Editor’s note: The Frontier is partnering with Teach for America — Greater Tulsa on Room 918, a series of blogs, podcasts and Facebook Live broadcasts focused on education and the Teach for America program.

Leslie Daugherty is the executive director of Teach For America – Greater Tulsa. Courtesy

This is a blog about the future. Sounds grandiose, I know. Teaching, though, could be described as an exercise in time travel. When I first walked into Room 532 as a new teacher in Tulsa Public Schools, I was instantly transported back to my own high school years. In Seminole, Oklahoma, I too had attended high school in a beautiful old building — not as ornate as the one I was teaching in now — but storied in its own way, with footprints worn into marble steps.

That year, 2009, I was one of 75 people from across the country who moved to Tulsa to teach as a part of Teach For America’s first cohort of corps members (what we call our teachers). My career in human resources, just seven years long but off to a promising start, was in my rear view mirror. As a young professional, I had felt time flying by, and I had made a decision to be intentional with my days ahead. Teaching in Oklahoma, investing in my home state, was an effort I was excited to throw myself into.

As I began training, teaching eighth grade English in the Bronx in the summer of 2009, and then teaching ninth, 10th and 12th-grade students in Tulsa, it became abundantly clear that my experience with school, my opportunities in life, were drastically different from those of my students.

Where were their AP classes? Why were there not enough copies of I Know Why the Caged Bird Sings for them to take home? Where were the pep rallies and school assemblies that had built community and pride at my school? And while some things were missing, others were newly present: the security guard who accused my black male student of having a gun, frisking him without permission in front of all his classmates, finding nothing; the “hall sweeps” that sent students scrambling into classrooms before they were locked; the frustration of being in the 10th grade and reading at a fourth grade level; schedule changes for whole classes of students five weeks into school, and the uncertainty of being an ambitious senior with lots of potential but no documentation.

These differences confounded me and I worked hard to be the best I could for my students, to counter the inequities I was witnessing. Why was their experience so different from my own? What would it mean for their future?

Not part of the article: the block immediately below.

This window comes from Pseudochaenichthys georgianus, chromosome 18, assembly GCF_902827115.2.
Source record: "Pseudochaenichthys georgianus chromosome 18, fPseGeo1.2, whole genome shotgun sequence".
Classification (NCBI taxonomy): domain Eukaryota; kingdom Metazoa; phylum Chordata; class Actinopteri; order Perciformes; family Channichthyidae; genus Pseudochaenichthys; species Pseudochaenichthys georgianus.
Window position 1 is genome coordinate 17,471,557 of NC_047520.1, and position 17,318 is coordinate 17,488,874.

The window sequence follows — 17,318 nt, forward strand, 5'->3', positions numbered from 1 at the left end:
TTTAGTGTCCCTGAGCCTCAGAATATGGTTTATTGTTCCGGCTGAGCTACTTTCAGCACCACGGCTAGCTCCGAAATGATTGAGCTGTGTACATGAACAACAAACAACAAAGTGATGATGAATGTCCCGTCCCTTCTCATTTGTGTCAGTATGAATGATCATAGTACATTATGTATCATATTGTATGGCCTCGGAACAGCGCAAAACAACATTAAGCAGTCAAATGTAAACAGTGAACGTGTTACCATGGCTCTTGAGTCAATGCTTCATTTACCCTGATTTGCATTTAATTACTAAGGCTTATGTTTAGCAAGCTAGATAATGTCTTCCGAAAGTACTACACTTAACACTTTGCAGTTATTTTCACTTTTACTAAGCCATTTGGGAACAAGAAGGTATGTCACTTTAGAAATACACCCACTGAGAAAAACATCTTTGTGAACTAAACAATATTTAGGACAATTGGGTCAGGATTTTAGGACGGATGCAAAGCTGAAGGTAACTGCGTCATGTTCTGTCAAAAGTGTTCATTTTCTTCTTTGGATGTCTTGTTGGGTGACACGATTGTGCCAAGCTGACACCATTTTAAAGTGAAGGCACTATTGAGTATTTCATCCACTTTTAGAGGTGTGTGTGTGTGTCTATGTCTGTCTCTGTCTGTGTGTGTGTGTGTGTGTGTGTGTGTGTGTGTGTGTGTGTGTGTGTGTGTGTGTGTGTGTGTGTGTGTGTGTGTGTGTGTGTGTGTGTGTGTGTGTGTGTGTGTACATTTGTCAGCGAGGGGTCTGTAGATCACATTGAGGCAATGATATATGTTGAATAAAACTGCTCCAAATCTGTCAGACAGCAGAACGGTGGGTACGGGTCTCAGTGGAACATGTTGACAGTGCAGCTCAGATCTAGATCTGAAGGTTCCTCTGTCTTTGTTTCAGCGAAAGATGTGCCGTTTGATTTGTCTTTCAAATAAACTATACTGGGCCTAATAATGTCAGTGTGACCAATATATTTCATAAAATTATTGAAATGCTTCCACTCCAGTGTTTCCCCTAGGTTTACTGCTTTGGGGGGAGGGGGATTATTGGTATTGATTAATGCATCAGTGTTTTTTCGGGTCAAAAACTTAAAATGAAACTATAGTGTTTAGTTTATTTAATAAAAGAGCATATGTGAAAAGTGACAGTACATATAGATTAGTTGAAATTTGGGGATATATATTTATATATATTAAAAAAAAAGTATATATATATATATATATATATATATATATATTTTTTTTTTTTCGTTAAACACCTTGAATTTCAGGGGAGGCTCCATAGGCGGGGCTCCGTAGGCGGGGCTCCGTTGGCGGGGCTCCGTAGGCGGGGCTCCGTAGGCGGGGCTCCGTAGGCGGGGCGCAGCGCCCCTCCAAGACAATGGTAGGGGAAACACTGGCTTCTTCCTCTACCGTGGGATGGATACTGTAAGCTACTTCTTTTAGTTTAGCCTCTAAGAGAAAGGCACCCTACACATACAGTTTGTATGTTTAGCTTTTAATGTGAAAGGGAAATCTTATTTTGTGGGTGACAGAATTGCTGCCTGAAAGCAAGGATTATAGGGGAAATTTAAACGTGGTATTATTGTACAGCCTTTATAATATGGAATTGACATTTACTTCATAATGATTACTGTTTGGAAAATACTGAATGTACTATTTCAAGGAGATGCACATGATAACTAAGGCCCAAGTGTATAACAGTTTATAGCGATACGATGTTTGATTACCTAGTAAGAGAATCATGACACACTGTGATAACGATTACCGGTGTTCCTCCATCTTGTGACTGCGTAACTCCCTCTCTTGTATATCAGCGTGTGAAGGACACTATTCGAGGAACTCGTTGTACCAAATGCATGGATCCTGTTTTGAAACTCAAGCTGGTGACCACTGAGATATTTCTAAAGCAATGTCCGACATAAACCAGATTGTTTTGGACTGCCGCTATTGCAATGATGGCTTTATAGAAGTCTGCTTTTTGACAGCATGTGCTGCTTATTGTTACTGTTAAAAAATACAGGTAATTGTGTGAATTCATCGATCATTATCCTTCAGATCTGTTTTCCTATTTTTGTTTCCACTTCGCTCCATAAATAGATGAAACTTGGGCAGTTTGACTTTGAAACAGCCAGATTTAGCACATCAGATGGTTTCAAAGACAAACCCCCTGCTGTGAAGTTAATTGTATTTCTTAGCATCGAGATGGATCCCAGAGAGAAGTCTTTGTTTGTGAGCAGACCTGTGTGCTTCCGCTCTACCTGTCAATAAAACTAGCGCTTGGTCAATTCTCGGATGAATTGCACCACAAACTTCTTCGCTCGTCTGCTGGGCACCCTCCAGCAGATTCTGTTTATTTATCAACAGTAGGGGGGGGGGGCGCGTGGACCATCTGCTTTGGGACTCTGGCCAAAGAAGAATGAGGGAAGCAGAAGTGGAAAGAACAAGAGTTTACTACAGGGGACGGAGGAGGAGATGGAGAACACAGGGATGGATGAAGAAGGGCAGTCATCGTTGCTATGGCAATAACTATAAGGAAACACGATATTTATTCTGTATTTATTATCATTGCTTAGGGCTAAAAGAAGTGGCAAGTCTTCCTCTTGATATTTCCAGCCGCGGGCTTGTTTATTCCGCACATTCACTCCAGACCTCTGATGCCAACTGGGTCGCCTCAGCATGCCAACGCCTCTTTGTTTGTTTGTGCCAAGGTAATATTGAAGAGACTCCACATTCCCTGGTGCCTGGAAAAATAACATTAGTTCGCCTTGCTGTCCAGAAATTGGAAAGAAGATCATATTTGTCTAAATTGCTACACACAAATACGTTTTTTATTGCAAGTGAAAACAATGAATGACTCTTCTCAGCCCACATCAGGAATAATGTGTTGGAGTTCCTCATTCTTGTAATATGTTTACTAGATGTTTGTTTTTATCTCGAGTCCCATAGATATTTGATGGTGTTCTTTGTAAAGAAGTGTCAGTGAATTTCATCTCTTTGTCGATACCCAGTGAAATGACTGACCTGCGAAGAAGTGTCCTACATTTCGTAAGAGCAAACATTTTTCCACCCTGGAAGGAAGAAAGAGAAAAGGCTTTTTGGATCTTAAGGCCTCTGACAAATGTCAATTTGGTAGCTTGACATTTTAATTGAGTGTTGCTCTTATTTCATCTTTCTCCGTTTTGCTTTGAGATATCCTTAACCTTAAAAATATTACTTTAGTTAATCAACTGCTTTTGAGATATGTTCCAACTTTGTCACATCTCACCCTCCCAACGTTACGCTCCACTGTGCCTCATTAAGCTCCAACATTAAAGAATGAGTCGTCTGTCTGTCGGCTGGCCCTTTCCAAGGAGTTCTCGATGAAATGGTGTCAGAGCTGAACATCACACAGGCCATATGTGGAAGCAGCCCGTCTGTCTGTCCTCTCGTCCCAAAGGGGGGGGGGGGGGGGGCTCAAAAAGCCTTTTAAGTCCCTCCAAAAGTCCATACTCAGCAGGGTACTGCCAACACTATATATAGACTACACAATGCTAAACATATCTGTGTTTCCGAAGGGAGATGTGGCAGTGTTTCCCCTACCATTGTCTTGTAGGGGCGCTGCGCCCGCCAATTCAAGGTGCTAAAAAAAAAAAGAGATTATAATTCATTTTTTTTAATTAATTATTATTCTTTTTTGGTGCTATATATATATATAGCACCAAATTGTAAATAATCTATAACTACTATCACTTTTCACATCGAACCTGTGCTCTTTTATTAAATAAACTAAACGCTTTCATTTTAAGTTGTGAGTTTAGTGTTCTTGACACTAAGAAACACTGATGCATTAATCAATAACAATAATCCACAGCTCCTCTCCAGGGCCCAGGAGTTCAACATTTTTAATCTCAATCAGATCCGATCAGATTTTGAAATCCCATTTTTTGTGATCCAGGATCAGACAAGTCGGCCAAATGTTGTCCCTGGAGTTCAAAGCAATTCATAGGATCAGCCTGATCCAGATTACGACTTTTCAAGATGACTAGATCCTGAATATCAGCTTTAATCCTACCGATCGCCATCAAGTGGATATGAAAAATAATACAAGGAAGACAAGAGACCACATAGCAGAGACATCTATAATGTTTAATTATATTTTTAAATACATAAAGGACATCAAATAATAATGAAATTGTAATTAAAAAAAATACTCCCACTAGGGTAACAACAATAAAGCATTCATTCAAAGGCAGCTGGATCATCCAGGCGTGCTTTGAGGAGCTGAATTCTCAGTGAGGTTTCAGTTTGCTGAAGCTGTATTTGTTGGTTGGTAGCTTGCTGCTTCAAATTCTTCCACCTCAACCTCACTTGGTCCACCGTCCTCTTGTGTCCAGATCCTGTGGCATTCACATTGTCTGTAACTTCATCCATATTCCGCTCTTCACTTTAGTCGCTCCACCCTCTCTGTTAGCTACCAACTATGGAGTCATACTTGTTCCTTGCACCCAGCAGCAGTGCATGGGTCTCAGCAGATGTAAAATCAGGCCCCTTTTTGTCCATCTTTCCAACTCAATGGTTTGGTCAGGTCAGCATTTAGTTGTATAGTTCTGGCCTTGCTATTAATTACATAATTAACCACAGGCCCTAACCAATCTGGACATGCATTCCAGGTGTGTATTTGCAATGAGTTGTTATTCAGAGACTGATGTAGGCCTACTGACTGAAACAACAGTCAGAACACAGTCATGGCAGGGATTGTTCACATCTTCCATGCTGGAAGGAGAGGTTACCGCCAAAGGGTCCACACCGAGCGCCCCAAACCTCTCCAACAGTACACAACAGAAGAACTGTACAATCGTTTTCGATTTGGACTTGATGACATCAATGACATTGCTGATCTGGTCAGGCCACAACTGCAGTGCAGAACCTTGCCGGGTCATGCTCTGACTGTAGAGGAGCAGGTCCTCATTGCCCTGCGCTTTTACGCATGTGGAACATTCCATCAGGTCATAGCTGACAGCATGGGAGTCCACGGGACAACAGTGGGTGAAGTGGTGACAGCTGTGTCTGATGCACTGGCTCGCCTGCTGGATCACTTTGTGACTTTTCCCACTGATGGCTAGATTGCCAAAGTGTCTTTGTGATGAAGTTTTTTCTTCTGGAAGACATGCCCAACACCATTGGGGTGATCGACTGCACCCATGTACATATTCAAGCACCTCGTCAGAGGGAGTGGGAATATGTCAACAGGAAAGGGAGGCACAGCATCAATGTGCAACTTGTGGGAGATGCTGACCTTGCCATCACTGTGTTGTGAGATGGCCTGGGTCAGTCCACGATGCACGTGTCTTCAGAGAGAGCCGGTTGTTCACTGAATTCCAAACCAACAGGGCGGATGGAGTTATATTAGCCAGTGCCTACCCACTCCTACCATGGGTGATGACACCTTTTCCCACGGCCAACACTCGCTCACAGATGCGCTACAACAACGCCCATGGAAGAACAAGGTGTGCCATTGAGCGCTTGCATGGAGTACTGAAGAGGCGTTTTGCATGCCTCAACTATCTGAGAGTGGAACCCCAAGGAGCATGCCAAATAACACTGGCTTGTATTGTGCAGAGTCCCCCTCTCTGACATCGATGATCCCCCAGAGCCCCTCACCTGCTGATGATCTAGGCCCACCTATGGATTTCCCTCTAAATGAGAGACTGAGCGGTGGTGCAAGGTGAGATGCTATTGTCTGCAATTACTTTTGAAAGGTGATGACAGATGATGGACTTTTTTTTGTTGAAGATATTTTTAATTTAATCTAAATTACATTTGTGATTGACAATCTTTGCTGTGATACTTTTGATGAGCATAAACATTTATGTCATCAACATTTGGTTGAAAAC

As any first-year teacher will tell you, mine was full of mistakes. But my students were full of grace and energy and creativity. They showed up and they asked questions and turned in assignments and cared for each other and for me. And at the end of the year, no one could convince me, after knowing the students in Room 532, that any child cannot or does not want to learn.

What I knew to be true was that my students, despite others’ perceptions, were more than capable. And my past, which I naively thought had been so universal, was simply my own past, with opportunities that had not been afforded to everyone. The invisible systems of race and class, the policies and history of my state and country, the inner workings of my school had all intersected with my own particular identity and shaped me without me even knowing it.  

It would take more than excellent teachers, I realized, to provide every student with an excellent education. Yes, excellent teachers were vital, but it would also take a community. It would take an examination of and broad changes to entrenched systems. It would take innovation, courage, sustained effort, relationship-building.

Over the course of this blog, we hope to share our experiences and stories as we work to grow and learn, both as excellent teachers, and as community members helping to tackle systemic challenges. You won’t see perfection, and you won’t see a silver bullet in this blog.

Hopefully, you will get a glimpse into some of the challenges, see the light of our students’ potential, and witness ongoing efforts of individuals and communities — both TFA and not — to make the future a better, more equitable place for all of our children.

Leslie Daugherty is the executive director of Teach For America – Greater Tulsa: An Oklahoma AmeriCorps program that works in partnership with communities to expand educational opportunity for children facing the challenges of poverty. Teach For America – Greater Tulsa’s network includes 180 corps members and 220 alumni. For more information, visit https://tulsa.teachforamerica.org/ and follow us on Facebook and Instagram.